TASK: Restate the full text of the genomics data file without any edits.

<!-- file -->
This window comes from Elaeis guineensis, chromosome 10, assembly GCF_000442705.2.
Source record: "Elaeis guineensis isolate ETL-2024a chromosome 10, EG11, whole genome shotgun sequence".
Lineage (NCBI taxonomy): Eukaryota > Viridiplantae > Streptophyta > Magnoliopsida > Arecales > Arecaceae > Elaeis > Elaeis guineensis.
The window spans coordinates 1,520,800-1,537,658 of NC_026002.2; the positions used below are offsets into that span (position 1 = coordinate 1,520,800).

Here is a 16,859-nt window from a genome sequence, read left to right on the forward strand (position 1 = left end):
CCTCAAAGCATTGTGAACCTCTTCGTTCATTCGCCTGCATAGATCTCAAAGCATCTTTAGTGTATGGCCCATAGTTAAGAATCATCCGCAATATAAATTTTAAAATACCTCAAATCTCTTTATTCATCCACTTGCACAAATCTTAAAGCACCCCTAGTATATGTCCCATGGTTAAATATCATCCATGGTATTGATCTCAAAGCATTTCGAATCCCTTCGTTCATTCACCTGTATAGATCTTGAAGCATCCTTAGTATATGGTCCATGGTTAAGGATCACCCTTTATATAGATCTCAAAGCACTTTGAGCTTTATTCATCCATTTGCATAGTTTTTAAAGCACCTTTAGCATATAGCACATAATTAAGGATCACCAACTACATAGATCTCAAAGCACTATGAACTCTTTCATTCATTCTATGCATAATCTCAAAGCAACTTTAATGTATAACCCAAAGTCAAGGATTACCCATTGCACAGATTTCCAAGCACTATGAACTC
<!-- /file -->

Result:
This window comes from Elaeis guineensis, chromosome 10, assembly GCF_000442705.2.
Source record: "Elaeis guineensis isolate ETL-2024a chromosome 10, EG11, whole genome shotgun sequence".
Lineage (NCBI taxonomy): Eukaryota > Viridiplantae > Streptophyta > Magnoliopsida > Arecales > Arecaceae > Elaeis > Elaeis guineensis.
The window spans coordinates 1,520,800-1,537,658 of NC_026002.2; the positions used below are offsets into that span (position 1 = coordinate 1,520,800).

Here is a 16,859-nt window from a genome sequence, read left to right on the forward strand (position 1 = left end):
CCTCAAAGCATTGTGAACCTCTTCGTTCATTCGCCTGCATAGATCTCAAAGCATCTTTAGTGTATGGCCCATAGTTAAGAATCATCCGCAATATAAATTTTAAAATACCTCAAATCTCTTTATTCATCCACTTGCACAAATCTTAAAGCACCCCTAGTATATGTCCCATGGTTAAATATCATCCATGGTATTGATCTCAAAGCATTTCGAATCCCTTCGTTCATTCACCTGTATAGATCTTGAAGCATCCTTAGTATATGGTCCATGGTTAAGGATCACCCTTTATATAGATCTCAAAGCACTTTGAGCTTTATTCATCCATTTGCATAGTTTTTAAAGCACCTTTAGCATATAGCACATAATTAAGGATCACCAACTACATAGATCTCAAAGCACTATGAACTCTTTCATTCATTCTATGCATAATCTCAAAGCAACTTTAATGTATAACCCAAAGTCAAGGATTACCCATTGCACAGATTTCCAAGCACTATGAACTC